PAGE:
We determined the cost-effectiveness of a variety of assisted reproductive procedures during 1992 at the University of Iowa.[6] Rather than estimating costs, we tabulated all medical charges for all patients from the time of the initial consult until intrauterine fetal cardiac activity was confirmed by ultrasound examination. Costs of all immediate complications of treatment were included in the analysis. Obstetric charges and lost wages were not included, since these data were often not available to us due to deliveries occurring in other hospitals.

Cryopreservation is cost effective

In 1992, we had an average cost of $8071 per initiated cycle and an ongoing pregnancy rate of 18.3% per initiated cycle. Our calculated cost per delivery was $44,200 for IVF-again, a lower figure than earlier estimates, largely because of higher pregnancy rates achieved. We also found that embryo cryopreservation and subsequent transfer is a very cost-effective practice. Transfer of cryopreserved embryos resulted in an 18% pregnancy rate per initiated cycle, and the cost per delivery was only $10,953 for these cycles. Cost savings were accrued for cryopreserved embryo transfer because ovarian stimulation and oocyte retrieval are not required, and hospital and physician charges are reduced accordingly (Table 2).

GIFT and ZIFT less expensive than IVF

We also discovered that other assisted reproduction procedures, including GIFT and ZIFT, were more cost-effective than IVF because of the higher pregnancy rates achieved with these techniques in our program. When considering all the ART procedures offered in our program in 1992, the overall cost per delivery was $30,252, and the cost per infant was $22,991.

Age is an important factor

An important variable in the cost-effectiveness of IVF is the woman's age. We found the cost per delivery to be $31,597 for women younger than 38 years.[7] In contrast, for women 38 years of age or older, the cost per delivery was nearly triple, at $89,981. The use of donor oocytes is very cost-effective in older women, as the cost per delivery was $35,605 for those cycles despite the increased cost of paying for a donor. This reflects the well-documented efficacy of donor-oocyte cycles in older women.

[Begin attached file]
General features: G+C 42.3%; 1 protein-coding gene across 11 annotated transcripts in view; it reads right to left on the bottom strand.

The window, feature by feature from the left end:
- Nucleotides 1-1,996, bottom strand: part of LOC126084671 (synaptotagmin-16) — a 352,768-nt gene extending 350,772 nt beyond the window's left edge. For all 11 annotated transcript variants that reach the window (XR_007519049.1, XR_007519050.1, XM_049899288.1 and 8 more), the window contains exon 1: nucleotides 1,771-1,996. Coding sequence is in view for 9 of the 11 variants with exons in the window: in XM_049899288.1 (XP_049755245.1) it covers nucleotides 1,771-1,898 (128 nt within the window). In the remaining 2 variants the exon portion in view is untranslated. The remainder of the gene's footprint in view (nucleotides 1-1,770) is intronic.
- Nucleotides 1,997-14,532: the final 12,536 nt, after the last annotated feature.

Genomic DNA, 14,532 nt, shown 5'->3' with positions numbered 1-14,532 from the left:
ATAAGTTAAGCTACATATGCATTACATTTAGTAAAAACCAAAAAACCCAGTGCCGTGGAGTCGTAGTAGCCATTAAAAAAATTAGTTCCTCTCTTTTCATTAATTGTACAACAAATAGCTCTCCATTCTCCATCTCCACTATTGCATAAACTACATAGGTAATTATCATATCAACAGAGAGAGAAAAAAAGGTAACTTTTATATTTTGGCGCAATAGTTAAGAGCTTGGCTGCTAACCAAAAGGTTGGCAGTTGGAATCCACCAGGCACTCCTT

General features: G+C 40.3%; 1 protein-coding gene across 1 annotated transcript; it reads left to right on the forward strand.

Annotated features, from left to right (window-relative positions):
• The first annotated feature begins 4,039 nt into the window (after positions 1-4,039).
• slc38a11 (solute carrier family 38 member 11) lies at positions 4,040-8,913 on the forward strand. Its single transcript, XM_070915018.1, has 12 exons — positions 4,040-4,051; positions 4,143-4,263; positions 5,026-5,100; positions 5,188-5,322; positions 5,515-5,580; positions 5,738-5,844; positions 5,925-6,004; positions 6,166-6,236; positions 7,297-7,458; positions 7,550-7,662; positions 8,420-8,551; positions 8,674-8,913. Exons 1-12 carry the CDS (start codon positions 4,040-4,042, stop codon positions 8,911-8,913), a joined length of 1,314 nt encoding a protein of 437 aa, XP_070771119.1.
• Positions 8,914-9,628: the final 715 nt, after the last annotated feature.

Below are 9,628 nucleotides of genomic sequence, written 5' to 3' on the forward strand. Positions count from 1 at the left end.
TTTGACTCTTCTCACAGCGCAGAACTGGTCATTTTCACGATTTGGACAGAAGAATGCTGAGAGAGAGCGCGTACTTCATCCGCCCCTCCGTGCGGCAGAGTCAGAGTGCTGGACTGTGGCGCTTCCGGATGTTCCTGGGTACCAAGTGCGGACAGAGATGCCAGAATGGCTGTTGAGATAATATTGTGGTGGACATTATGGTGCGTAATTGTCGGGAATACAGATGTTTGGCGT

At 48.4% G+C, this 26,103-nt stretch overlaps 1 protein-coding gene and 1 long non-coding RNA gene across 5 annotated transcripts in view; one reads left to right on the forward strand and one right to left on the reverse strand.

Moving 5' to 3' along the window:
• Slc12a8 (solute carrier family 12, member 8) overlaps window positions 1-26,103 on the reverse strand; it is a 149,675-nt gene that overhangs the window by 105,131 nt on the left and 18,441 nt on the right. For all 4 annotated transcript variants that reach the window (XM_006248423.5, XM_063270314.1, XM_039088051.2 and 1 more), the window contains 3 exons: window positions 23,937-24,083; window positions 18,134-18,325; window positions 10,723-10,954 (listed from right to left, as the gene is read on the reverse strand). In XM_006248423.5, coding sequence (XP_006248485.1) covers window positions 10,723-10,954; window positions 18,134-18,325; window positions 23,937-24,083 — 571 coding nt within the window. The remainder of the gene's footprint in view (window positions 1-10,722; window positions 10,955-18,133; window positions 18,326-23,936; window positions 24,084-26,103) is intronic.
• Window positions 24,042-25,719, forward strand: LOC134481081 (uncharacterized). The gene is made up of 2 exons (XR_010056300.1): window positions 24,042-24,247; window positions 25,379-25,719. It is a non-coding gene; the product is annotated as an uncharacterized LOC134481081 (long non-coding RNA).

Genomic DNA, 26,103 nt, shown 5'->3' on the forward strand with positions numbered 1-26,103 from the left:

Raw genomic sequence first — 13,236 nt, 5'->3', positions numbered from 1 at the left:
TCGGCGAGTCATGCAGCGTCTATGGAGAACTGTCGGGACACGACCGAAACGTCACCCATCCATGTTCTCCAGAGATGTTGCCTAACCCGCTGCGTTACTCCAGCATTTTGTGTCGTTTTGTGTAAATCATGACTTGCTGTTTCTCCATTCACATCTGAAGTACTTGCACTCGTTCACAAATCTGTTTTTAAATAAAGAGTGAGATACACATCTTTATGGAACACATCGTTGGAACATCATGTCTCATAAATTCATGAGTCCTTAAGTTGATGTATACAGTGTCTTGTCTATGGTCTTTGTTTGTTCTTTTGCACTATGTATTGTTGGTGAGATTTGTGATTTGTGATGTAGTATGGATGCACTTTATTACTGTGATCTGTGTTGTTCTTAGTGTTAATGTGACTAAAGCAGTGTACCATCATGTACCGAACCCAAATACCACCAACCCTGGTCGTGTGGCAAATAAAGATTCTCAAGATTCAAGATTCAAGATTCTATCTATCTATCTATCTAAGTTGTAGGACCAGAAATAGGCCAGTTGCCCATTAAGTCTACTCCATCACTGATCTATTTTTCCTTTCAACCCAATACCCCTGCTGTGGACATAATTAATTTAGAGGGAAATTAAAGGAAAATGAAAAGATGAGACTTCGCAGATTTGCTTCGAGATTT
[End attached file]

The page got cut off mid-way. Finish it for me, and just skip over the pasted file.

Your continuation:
In summary, the measured cost-effectiveness of IVF as a treatment for infertility is somewhat improved over the initial published estimate. The major reason for this is the improved pregnancy rates that have been seen over the years, particularly in large centers but also in the general experience of clinics throughout the US. It is likely that the cost-effectiveness of this treatment will continue to evolve as new discoveries lead to improvements in IVF success rates.

It is important to remember that IVF is a new technology, so continued advances in this field can be expected. Therefore, policy makers and insurance companies will need to continually monitor the cost-effectiveness of this procedure if they are to make valid conclusions and decisions regarding patient care and access to IVF treatment.

Table of Contents
1. Cost Effective Approach
2. How much will IVF cost me?
3. A 'good prognosis' costs how much less?
4. If you're younger, it works out cheaper
5. Why is IUI more affordable?
6. Over 38? It may cost more.
7. Fertility Economics
8. Discouraged? IVF success rates increasing.
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